Attic Black-Figure Dinos

Attic Black-Figure Dinos and Stand, 520–510 B.C., Attributed to the Circle of the Antimenes Painter (Greek (Attic), active 530 - 510 B.C.), The J. Paul Getty Museum, Villa Collection, Malibu, California.  


Today, this Attic Black-Figure Dinos and Stand are placed at the center of the Villa's Athenian Vases gallery. In antiquity, this object would have also been at the center of a room lined with couches, with reclining men enjoying an after-dinner party called a symposium. The mixing vessel has battle scenes and ships depicted on the top of the rim, portraying the heroism of mythical warriors.

The function of this vase determined its decoration, and I am so fond of what this object would have looked like while in use in the sixth century BC. Ancient Greeks would have used this large vessel to dilute their wine with water. When the bowl was full during a symposium, or male drinking party, the four ships would have looked as if they were floating on water. If you notice the scratch on the interior of the bowl, you can see where the ladles or other utensils have scratched at the inside of the vessel where wine was served. This is a truly evocative piece.


Marble Harp Player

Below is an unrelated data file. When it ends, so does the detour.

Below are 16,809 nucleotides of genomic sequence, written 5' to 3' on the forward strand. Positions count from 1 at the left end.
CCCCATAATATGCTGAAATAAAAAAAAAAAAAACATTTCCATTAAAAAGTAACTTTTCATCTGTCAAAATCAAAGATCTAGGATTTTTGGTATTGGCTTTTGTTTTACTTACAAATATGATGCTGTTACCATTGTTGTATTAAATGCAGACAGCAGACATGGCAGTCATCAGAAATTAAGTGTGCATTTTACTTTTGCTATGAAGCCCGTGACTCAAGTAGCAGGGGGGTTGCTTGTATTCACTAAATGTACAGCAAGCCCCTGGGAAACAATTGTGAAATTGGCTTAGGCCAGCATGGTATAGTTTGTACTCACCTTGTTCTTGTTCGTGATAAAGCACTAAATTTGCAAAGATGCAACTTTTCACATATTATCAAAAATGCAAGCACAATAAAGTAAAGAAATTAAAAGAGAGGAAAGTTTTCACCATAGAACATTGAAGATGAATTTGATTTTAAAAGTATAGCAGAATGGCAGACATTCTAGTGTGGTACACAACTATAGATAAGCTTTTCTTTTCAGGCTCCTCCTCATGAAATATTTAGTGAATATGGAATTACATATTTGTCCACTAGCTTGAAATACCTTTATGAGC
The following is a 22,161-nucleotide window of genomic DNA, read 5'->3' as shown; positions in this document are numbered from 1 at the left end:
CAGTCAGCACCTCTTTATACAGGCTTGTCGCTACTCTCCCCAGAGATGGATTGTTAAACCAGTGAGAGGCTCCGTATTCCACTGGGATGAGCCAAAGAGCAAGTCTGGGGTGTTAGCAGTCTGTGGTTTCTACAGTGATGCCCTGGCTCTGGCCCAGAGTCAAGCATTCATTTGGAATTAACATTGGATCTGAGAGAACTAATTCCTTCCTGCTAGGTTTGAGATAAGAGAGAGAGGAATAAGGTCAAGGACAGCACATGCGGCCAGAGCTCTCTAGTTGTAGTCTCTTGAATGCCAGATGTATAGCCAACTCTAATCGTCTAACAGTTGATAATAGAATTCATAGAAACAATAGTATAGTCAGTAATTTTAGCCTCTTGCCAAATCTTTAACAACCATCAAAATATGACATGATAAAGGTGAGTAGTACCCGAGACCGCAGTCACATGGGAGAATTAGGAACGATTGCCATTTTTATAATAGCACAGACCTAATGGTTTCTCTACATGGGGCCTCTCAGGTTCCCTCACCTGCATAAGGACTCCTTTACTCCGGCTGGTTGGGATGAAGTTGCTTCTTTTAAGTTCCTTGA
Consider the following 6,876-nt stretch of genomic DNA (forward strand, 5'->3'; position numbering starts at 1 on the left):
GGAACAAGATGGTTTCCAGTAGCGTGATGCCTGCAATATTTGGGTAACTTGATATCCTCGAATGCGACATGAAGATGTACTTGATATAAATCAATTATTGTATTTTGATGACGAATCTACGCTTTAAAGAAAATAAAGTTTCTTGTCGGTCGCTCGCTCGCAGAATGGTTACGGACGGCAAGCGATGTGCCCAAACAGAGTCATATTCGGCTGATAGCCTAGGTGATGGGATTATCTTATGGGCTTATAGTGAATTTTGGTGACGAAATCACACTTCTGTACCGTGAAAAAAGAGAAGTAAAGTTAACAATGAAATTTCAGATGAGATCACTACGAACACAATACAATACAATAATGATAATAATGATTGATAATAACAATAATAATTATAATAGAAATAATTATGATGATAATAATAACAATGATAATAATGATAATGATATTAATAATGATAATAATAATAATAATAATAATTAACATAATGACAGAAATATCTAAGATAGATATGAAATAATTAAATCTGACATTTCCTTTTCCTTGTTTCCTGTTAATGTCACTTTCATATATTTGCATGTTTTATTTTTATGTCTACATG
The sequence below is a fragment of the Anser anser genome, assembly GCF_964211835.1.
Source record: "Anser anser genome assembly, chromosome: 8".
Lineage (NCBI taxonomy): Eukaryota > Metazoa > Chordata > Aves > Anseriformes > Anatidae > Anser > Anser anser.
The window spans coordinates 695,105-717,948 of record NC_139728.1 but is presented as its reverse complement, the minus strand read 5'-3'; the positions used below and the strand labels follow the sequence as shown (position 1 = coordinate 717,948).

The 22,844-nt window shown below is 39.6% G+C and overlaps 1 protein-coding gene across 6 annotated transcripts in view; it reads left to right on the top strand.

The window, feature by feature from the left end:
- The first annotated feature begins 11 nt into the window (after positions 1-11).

Male Harp Player of the Early Spedos Type, 2700–2300 B.C., The J. Paul Getty Museum, Villa Collection, Malibu, California.  


For me, this Bronze Age Cycladic sculpture is the most moving piece in the Villa. Also displayed in the center of a room, it emanates such pure, heartwarming energy. The Cyclades were a distinctive culture that developed on the islands in the Aegean Sea from around 3000 BC. to 2200 BC. Illustrations of musical performances are rare in Cycladic art, and this harpist is one of few examples.

This harpist statuette may represent a human rather than a deity. Musicians were important to preliterate societies, such as this one, for providing entertainment as well as passing on common history, mythology, and folklore through their storytelling and singing. The male harp player’s tilted head - as if lost in the beauty of his music - is most likely the reason why I find the object so touching.